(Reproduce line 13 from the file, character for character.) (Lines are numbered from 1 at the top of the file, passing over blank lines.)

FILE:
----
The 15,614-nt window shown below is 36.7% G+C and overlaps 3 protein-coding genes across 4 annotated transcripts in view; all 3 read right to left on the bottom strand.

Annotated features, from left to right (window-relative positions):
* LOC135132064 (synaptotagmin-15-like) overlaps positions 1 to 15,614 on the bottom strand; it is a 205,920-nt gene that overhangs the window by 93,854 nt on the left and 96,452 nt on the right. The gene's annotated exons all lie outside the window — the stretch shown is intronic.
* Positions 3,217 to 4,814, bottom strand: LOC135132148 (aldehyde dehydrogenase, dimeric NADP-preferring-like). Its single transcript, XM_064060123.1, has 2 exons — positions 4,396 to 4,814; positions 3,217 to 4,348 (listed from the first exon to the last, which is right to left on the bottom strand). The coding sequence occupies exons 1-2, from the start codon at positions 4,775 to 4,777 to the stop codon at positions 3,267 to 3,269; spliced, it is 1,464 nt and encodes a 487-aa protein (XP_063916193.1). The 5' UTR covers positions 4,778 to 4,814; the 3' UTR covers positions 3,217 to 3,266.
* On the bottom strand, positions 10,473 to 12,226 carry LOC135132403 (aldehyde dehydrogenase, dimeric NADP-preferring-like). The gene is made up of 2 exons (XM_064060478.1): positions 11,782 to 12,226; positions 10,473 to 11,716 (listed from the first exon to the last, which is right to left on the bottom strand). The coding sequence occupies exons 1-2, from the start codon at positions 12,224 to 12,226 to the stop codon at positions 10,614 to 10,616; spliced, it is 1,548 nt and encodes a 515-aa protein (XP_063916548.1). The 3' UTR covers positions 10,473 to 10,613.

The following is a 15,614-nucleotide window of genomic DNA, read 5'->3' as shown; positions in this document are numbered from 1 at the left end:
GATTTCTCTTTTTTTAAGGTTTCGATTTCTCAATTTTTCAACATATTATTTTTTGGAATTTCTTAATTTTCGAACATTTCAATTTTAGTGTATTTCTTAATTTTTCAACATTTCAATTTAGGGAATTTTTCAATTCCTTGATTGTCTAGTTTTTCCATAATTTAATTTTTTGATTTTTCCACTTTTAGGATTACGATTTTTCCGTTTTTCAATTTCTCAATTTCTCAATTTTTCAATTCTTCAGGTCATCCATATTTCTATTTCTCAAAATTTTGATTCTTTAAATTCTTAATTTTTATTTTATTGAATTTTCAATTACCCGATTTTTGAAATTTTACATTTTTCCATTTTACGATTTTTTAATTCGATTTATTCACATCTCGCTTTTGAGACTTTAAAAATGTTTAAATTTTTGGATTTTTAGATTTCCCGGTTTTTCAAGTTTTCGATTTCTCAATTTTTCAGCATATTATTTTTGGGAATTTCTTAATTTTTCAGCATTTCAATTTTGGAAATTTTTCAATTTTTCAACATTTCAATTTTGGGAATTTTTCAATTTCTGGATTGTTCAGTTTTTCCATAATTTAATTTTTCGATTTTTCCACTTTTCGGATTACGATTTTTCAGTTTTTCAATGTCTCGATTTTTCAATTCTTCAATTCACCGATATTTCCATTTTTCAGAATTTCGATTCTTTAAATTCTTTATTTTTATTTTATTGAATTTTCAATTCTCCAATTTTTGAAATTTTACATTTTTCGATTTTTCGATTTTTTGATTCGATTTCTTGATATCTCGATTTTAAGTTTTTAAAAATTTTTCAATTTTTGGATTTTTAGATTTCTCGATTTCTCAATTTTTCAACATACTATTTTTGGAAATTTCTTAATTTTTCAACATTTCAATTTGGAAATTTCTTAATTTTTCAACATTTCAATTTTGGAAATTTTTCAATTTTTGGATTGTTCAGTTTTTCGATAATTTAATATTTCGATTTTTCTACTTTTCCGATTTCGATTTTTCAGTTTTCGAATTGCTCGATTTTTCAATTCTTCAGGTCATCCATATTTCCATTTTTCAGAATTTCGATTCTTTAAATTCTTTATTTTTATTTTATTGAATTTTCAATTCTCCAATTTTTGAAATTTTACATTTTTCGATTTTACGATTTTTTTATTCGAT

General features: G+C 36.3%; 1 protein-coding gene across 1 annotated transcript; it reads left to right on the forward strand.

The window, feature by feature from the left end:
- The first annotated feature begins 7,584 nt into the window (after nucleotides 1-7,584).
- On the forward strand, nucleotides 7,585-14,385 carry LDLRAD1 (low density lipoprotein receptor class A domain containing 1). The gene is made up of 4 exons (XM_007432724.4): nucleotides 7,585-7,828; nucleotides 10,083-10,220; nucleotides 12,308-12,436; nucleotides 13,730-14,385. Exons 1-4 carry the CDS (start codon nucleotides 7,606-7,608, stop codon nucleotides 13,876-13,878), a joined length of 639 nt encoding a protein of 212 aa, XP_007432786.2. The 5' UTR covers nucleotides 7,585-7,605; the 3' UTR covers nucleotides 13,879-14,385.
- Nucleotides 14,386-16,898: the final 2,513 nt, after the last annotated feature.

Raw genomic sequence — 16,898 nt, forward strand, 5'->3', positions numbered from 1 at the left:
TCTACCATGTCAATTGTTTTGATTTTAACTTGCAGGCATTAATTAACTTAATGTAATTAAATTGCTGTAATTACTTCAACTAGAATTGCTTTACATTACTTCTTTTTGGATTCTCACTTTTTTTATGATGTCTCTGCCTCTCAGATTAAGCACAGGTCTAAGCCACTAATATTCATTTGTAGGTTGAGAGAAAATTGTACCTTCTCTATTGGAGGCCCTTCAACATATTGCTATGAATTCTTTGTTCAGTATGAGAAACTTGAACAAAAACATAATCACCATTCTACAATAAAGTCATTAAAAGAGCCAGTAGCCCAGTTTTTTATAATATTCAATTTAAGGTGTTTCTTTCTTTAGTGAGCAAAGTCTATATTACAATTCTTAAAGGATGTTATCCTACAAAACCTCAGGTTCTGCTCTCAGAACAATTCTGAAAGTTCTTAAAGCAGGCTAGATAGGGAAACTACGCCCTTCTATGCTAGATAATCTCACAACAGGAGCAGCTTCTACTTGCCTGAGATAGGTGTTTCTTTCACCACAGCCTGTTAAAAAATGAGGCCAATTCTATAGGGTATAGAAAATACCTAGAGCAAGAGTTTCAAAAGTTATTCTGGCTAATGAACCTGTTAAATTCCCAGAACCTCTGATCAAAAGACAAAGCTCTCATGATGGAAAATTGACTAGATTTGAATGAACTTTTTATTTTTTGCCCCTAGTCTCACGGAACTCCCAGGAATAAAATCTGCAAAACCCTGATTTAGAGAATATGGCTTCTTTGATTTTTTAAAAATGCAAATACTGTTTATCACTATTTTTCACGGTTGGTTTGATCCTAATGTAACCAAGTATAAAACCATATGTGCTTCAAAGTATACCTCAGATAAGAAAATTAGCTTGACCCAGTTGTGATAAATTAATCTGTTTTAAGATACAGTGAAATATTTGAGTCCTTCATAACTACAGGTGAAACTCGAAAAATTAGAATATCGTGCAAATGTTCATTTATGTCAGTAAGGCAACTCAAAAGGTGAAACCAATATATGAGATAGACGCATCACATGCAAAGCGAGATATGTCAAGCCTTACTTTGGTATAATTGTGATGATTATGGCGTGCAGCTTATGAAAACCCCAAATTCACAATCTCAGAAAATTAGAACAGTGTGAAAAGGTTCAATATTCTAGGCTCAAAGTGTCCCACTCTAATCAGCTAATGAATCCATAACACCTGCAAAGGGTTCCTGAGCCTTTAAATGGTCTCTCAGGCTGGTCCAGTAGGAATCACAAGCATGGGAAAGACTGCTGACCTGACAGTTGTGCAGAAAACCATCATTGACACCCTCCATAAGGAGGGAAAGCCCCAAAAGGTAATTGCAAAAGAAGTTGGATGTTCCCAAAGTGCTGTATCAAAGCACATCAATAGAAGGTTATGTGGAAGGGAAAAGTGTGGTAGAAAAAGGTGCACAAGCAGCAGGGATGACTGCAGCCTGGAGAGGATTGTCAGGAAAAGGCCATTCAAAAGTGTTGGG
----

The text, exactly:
Raw genomic sequence — 16,898 nt, forward strand, 5'->3', positions numbered from 1 at the left: